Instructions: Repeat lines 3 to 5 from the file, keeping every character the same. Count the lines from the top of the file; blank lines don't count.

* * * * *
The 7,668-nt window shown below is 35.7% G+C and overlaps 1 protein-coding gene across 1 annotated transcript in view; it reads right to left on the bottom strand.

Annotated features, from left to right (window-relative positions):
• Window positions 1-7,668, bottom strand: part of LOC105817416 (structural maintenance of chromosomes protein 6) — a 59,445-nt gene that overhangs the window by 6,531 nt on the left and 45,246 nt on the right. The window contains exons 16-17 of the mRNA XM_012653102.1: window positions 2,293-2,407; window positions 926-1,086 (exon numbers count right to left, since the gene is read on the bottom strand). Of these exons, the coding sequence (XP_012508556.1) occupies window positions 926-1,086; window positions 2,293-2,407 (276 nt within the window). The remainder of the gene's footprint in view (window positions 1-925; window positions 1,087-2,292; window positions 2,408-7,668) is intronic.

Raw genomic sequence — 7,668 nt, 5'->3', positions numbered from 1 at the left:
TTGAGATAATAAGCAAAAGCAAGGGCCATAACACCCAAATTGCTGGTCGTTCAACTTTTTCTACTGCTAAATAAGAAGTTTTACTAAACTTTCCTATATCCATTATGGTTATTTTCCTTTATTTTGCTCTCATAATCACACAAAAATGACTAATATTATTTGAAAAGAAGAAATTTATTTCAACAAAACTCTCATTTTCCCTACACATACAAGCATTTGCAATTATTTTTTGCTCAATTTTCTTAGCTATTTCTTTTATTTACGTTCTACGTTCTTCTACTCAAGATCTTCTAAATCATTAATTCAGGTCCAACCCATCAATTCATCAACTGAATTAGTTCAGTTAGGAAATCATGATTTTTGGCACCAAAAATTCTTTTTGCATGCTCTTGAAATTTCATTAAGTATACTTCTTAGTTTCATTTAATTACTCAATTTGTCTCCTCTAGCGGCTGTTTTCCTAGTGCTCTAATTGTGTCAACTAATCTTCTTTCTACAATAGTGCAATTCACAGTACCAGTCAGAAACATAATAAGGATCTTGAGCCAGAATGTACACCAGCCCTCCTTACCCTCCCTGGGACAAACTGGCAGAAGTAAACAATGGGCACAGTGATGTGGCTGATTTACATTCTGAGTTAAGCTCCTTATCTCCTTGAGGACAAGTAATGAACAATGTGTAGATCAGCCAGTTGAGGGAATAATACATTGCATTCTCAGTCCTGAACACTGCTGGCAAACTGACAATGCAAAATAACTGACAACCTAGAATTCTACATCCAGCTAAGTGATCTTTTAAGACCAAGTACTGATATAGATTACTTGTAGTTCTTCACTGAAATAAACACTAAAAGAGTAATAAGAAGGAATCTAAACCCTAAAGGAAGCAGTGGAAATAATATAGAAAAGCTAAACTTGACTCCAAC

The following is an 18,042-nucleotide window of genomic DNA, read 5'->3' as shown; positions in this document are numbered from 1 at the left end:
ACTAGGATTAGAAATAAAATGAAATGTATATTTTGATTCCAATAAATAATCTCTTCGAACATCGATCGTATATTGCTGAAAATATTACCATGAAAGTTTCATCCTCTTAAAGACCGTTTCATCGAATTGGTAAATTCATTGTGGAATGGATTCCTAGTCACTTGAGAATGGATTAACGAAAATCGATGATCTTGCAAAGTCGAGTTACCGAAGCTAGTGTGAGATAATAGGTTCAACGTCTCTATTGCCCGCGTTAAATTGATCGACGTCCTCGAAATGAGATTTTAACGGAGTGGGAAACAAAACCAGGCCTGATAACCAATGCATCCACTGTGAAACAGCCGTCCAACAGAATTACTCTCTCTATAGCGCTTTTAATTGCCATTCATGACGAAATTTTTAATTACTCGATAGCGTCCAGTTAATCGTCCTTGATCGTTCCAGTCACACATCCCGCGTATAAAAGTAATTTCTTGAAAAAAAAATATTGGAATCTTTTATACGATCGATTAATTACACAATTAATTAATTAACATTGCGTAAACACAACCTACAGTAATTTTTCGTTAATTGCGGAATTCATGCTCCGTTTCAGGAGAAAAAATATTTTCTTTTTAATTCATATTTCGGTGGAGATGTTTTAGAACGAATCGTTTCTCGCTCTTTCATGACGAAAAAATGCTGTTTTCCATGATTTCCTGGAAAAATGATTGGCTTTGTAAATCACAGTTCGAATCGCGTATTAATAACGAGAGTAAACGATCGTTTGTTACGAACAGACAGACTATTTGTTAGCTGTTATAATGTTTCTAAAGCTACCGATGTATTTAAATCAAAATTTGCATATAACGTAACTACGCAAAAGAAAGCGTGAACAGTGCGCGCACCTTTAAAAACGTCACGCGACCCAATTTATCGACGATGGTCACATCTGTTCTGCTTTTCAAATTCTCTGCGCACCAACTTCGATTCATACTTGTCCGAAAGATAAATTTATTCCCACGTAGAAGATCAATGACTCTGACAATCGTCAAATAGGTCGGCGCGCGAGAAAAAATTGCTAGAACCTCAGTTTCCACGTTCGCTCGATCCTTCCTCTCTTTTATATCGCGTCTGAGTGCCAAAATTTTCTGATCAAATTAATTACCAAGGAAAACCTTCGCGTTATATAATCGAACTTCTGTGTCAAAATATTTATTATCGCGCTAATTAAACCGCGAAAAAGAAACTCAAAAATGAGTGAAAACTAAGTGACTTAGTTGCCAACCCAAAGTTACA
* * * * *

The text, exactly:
• Window positions 1-7,668, bottom strand: part of LOC105817416 (structural maintenance of chromosomes protein 6) — a 59,445-nt gene that overhangs the window by 6,531 nt on the left and 45,246 nt on the right. The window contains exons 16-17 of the mRNA XM_012653102.1: window positions 2,293-2,407; window positions 926-1,086 (exon numbers count right to left, since the gene is read on the bottom strand). Of these exons, the coding sequence (XP_012508556.1) occupies window positions 926-1,086; window positions 2,293-2,407 (276 nt within the window). The remainder of the gene's footprint in view (window positions 1-925; window positions 1,087-2,292; window positions 2,408-7,668) is intronic.

Raw genomic sequence — 7,668 nt, 5'->3', positions numbered from 1 at the left:
TTGAGATAATAAGCAAAAGCAAGGGCCATAACACCCAAATTGCTGGTCGTTCAACTTTTTCTACTGCTAAATAAGAAGTTTTACTAAACTTTCCTATATCCATTATGGTTATTTTCCTTTATTTTGCTCTCATAATCACACAAAAATGACTAATATTATTTGAAAAGAAGAAATTTATTTCAACAAAACTCTCATTTTCCCTACACATACAAGCATTTGCAATTATTTTTTGCTCAATTTTCTTAGCTATTTCTTTTATTTACGTTCTACGTTCTTCTACTCAAGATCTTCTAAATCATTAATTCAGGTCCAACCCATCAATTCATCAACTGAATTAGTTCAGTTAGGAAATCATGATTTTTGGCACCAAAAATTCTTTTTGCATGCTCTTGAAATTTCATTAAGTATACTTCTTAGTTTCATTTAATTACTCAATTTGTCTCCTCTAGCGGCTGTTTTCCTAGTGCTCTAATTGTGTCAACTAATCTTCTTTCTACAATAGTGCAATTCACAGTACCAGTCAGAAACATAATAAGGATCTTGAGCCAGAATGTACACCAGCCCTCCTTACCCTCCCTGGGACAAACTGGCAGAAGTAAACAATGGGCACAGTGATGTGGCTGATTTACATTCTGAGTTAAGCTCCTTATCTCCTTGAGGACAAGTAATGAACAATGTGTAGATCAGCCAGTTGAGGGAATAATACATTGCATTCTCAGTCCTGAACACTGCTGGCAAACTGACAATGCAAAATAACTGACAACCTAGAATTCTACATCCAGCTAAGTGATCTTTTAAGACCAAGTACTGATATAGATTACTTGTAGTTCTTCACTGAAATAAACACTAAAAGAGTAATAAGAAGGAATCTAAACCCTAAAGGAAGCAGTGGAAATAATATAGAAAAGCTAAACTTGACTCCAAC